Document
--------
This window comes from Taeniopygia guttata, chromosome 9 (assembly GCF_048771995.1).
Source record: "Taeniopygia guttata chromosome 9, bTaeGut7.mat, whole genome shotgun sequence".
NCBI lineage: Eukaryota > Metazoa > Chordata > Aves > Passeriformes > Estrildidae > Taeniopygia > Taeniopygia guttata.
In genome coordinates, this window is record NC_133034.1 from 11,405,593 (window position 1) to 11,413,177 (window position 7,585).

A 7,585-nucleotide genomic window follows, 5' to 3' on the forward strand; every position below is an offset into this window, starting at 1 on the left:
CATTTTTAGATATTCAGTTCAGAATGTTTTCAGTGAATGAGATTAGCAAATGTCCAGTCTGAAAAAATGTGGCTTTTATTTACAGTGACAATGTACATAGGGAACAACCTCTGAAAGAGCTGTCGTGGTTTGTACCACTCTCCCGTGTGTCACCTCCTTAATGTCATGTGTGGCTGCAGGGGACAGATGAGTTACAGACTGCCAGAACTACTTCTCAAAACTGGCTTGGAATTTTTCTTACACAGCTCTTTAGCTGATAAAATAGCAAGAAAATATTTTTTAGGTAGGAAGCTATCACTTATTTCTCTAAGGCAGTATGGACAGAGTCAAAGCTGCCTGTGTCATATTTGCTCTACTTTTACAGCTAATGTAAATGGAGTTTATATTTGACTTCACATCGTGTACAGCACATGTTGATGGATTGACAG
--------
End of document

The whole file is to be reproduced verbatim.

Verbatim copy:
This window comes from Taeniopygia guttata, chromosome 9 (assembly GCF_048771995.1).
Source record: "Taeniopygia guttata chromosome 9, bTaeGut7.mat, whole genome shotgun sequence".
NCBI lineage: Eukaryota > Metazoa > Chordata > Aves > Passeriformes > Estrildidae > Taeniopygia > Taeniopygia guttata.
In genome coordinates, this window is record NC_133034.1 from 11,405,593 (window position 1) to 11,413,177 (window position 7,585).

A 7,585-nucleotide genomic window follows, 5' to 3' on the forward strand; every position below is an offset into this window, starting at 1 on the left:
CATTTTTAGATATTCAGTTCAGAATGTTTTCAGTGAATGAGATTAGCAAATGTCCAGTCTGAAAAAATGTGGCTTTTATTTACAGTGACAATGTACATAGGGAACAACCTCTGAAAGAGCTGTCGTGGTTTGTACCACTCTCCCGTGTGTCACCTCCTTAATGTCATGTGTGGCTGCAGGGGACAGATGAGTTACAGACTGCCAGAACTACTTCTCAAAACTGGCTTGGAATTTTTCTTACACAGCTCTTTAGCTGATAAAATAGCAAGAAAATATTTTTTAGGTAGGAAGCTATCACTTATTTCTCTAAGGCAGTATGGACAGAGTCAAAGCTGCCTGTGTCATATTTGCTCTACTTTTACAGCTAATGTAAATGGAGTTTATATTTGACTTCACATCGTGTACAGCACATGTTGATGGATTGACAG